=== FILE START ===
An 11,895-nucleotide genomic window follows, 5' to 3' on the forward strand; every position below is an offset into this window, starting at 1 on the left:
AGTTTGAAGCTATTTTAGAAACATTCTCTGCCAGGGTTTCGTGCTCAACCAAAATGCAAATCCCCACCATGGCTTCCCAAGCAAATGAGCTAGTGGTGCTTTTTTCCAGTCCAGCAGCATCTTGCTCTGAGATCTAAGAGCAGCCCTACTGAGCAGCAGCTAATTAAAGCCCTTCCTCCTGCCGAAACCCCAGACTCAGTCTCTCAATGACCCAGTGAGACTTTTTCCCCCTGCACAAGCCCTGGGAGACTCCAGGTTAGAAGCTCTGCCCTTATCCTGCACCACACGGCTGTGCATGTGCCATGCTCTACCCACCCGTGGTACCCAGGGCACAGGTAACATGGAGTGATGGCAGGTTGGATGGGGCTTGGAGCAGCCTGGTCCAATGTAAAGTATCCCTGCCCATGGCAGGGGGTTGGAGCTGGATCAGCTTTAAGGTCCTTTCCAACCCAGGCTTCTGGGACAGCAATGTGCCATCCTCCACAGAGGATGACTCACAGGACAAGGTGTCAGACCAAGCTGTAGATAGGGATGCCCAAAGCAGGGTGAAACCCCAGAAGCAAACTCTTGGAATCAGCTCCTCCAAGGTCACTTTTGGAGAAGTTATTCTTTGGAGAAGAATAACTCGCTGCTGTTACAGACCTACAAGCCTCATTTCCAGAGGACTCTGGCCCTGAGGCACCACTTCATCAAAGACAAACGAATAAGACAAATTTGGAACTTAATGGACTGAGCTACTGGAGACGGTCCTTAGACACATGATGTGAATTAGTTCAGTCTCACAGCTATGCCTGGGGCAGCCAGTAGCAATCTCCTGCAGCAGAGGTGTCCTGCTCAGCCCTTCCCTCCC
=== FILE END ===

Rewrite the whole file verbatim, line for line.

An 11,895-nucleotide genomic window follows, 5' to 3' on the forward strand; every position below is an offset into this window, starting at 1 on the left:
AGTTTGAAGCTATTTTAGAAACATTCTCTGCCAGGGTTTCGTGCTCAACCAAAATGCAAATCCCCACCATGGCTTCCCAAGCAAATGAGCTAGTGGTGCTTTTTTCCAGTCCAGCAGCATCTTGCTCTGAGATCTAAGAGCAGCCCTACTGAGCAGCAGCTAATTAAAGCCCTTCCTCCTGCCGAAACCCCAGACTCAGTCTCTCAATGACCCAGTGAGACTTTTTCCCCCTGCACAAGCCCTGGGAGACTCCAGGTTAGAAGCTCTGCCCTTATCCTGCACCACACGGCTGTGCATGTGCCATGCTCTACCCACCCGTGGTACCCAGGGCACAGGTAACATGGAGTGATGGCAGGTTGGATGGGGCTTGGAGCAGCCTGGTCCAATGTAAAGTATCCCTGCCCATGGCAGGGGGTTGGAGCTGGATCAGCTTTAAGGTCCTTTCCAACCCAGGCTTCTGGGACAGCAATGTGCCATCCTCCACAGAGGATGACTCACAGGACAAGGTGTCAGACCAAGCTGTAGATAGGGATGCCCAAAGCAGGGTGAAACCCCAGAAGCAAACTCTTGGAATCAGCTCCTCCAAGGTCACTTTTGGAGAAGTTATTCTTTGGAGAAGAATAACTCGCTGCTGTTACAGACCTACAAGCCTCATTTCCAGAGGACTCTGGCCCTGAGGCACCACTTCATCAAAGACAAACGAATAAGACAAATTTGGAACTTAATGGACTGAGCTACTGGAGACGGTCCTTAGACACATGATGTGAATTAGTTCAGTCTCACAGCTATGCCTGGGGCAGCCAGTAGCAATCTCCTGCAGCAGAGGTGTCCTGCTCAGCCCTTCCCTCCC